Since moving to L.A. from Miami at the age of 18, actor Jordi Vilasuso says he has learned to embrace the struggle as he continues to work hard in an industry he knows he was born for.
Over the last 10 years, Vilasuso, 28, has found most of his success on TV. He starred in the daytime soap opera “Guiding Light” between 2000 and 2003 and also earned guest roles on “Numb3rs” and “CSI: Miami.” In 2005, Vilasuso earned a role in the film “The Lost City,” which starred and was directed by Andy García (“The Untouchables”). García is Vilasuso’s cousin-in-law.
In his most recent film, “La Línea,” (now available on DVD), Vilasuso, who is of Cuban descent, reunites with García to tell the story of a Tijuana drug cartel kingpin. The film also stars Ray Liotta (“Narc”), Esaí Morales (“La Bamba”), and Danny Trejo (“Once Upon a Time in México”).
During an interview with me, Vilasuso talked about growing up in Miami, explained why he skipped college to pursue an acting career and how he keeps close to his Cuban roots while living in L.A.
On your Web site (jordi-vilasuso.com) you described yourself as a hodedor when you were a little kid. Can you explain that word a bit more?
I was always up to mischief. My parents always said I never knew when to give up. I always looked to push buttons. It’s almost like a curse word – like a little @#$&er, but in a charming way.
Were your parents worried or did they think it was just a phase all little boys go through?
There was some worry. But I got the spankings. My parents were old school. I always played with fire, but I never got badly burned. I remember when I was in high school my parents would bring home military school pamphlets. They would always place them on the dining table. I would come home and think, “Some things are going to have to change here because that is the last thing I want.”
You were planning on going to the college to study acting but decided to move to L.A. when you were only 18. Did you feel that getting experiencing in acting would be more beneficial than sitting in a classroom?
There are programs that are really great for acting, but I feel that growth as an actor really comes from being on set or being on stage. I feel actors should have an apprenticeship – choose your favorite actor and see if you can talk to them and ask questions. I don’t necessarily think four years in a BFA program is the best thing. I could be wrong, but there’s a certain amount of maturing an actor needs to be good at what he does.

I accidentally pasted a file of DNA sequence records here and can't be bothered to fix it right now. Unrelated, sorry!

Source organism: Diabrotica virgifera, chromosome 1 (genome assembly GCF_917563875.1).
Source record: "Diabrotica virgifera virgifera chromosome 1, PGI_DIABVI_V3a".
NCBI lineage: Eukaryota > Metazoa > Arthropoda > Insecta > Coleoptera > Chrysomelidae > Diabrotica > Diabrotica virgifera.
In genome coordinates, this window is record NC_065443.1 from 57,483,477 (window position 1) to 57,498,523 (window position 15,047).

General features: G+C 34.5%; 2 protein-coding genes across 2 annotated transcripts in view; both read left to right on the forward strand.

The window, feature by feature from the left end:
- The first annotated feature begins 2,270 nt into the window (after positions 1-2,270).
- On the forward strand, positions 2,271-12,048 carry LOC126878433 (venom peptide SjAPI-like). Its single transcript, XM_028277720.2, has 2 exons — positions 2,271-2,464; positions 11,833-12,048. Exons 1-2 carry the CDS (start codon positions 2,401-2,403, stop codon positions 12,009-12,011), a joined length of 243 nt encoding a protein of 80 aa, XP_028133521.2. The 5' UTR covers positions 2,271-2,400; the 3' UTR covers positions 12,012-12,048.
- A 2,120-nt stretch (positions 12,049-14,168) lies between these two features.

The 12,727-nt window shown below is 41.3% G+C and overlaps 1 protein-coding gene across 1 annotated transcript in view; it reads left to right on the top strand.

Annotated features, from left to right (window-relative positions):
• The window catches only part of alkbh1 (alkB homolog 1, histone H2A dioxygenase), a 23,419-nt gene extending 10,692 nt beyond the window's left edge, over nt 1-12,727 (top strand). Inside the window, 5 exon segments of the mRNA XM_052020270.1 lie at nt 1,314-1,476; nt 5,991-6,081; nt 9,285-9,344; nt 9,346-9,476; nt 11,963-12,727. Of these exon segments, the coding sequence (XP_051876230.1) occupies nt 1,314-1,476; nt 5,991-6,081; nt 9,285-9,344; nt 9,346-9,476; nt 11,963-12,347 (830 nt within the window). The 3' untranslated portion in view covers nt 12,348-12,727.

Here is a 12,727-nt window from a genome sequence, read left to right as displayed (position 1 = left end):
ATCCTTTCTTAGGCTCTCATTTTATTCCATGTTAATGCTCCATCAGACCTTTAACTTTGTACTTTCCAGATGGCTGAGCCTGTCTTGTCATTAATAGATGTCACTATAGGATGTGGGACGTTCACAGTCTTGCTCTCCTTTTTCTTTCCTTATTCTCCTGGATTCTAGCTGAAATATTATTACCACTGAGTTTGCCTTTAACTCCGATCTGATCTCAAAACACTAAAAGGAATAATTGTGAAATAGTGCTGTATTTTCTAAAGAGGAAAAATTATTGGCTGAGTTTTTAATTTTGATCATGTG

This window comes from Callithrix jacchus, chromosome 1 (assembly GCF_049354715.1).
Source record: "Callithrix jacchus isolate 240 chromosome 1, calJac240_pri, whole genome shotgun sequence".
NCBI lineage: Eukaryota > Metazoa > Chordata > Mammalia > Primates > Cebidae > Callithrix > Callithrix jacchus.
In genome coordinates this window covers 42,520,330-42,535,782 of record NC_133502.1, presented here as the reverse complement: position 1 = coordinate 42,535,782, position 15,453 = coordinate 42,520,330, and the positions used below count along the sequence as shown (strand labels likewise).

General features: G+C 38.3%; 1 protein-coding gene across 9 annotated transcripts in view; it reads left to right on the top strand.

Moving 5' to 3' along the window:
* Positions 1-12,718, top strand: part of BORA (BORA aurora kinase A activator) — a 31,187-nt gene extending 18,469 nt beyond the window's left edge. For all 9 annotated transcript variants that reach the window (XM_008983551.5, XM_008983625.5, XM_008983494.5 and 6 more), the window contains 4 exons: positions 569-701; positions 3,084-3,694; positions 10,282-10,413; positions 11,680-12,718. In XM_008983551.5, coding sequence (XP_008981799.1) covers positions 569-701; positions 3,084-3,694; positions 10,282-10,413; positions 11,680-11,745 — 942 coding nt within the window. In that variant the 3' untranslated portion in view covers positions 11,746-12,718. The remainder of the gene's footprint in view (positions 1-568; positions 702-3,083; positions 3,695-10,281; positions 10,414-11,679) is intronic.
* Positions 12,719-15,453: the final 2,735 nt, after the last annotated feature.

Who would you have chosen to study for your apprenticeship when you were 18 and who would you choose now?
I would have been knocking on Marlon Brando’s (“The Godfather”) door when I was 18. Now, it would probably be Edward Norton (“American History X”). I would really want to have a conversation with both of them. Anthony Hopkins would be another one. I’d ask them how they dealt with the pitfalls of acting.
Were there times when you moved from Miami to L.A. when you worried that you might not make it in the entertainment industry?
Yes, but acting is what I’ve always been about. It’s something that I’ve always wanted to do. I’ve heard the stories of actors like García who have come over and who have struggled and been able to succeed. Those gave me fuel to keep going. There were times when I was lonely, but you remind yourself why you want to be a part of making great stories.
As a first generation Cuban in the U.S., do you feel connected to your cultural roots in L.A.?
I feel connected because I have a lot of Cuban friends here who I hang out with a lot who are sons and daughters of exiles. Cuba will always come up in conversation. When I get back to Miami one of the first things I do is go to La Carreta (Cuban restaurant at the Miami International Airport). I get my croqueta and my papa rellena and I have a smile on my face.
What have you learned about yourself as an actor over the last decade?
I’ve embraced the struggle more. When I was young I was naïve. I didn’t know what it meant to do something worthy of people watching. The stars might have aligned here and there but now I have more of an understanding of what it means to be successful.